Neuroplasticity: Life in the Church in 2017

Each month, we post a series of blogs around a common topic. This month, Jessica Tate is curating a series that will reflect experiences of living in diverse community. Over the course of the month, we’ll notice practices that enable diverse communities to thrive and we’ll reflect on the promise of Christ in whom there is no Jew nor Greek, no male nor female, no slave nor free and what that promise means for our lives today. We invite you to share your own thoughts on Facebook and Twitter

by Anna Pinckney Straight

How do you know things? I don’t have an answer for that, but I’ve always known that my call was to serve churches in the middle. Not in the middle of all of the action, but in the theological and political middle. Churches with members both liberal and conservative, progressive and traditional.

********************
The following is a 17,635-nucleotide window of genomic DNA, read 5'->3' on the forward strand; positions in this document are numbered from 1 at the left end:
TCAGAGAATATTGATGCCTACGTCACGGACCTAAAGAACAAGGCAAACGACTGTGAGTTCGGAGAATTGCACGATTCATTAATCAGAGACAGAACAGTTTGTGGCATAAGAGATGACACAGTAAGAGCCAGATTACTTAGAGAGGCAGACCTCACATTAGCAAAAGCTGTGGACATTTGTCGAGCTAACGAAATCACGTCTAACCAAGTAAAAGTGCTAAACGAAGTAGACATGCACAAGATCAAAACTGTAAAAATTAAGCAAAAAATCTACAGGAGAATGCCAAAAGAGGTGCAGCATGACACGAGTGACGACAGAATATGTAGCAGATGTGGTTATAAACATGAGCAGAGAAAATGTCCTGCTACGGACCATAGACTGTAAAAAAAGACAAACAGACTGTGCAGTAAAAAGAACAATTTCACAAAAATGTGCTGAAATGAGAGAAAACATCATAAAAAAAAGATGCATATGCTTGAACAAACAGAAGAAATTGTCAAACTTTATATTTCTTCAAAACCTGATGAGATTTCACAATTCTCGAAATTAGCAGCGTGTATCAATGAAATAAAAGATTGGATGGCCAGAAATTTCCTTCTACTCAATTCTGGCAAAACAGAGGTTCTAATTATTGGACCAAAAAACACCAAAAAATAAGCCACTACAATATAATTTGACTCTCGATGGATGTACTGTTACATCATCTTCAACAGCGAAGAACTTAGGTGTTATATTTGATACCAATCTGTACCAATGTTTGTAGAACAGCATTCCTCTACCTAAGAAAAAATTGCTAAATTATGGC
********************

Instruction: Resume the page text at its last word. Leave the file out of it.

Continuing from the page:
My first two calls fit this description. In those first ten years of ministry, I made lots of mistakes, but I also began developing patterns and practices for navigating and closing those gaps between people. It sounds incredibly obvious, but the Bible had to be at the center. In preaching and in teaching I stayed as faithful as I could to those texts and waited until the text called me to speak a word that might be considered divisive, and if people were upset we could talk about the text.

It didn’t always work. I was inexperienced. I had lessons to learn that could only be learned over time. I took way too much way too personally. Sometimes, people who were upset would leave. I tried my best to give them permission and a blessing to do what they felt called to do. But… there were also many who stayed, and many who arrived. They were important partners in the ongoing discernment of God’s will for our theologies, prayers, and actions.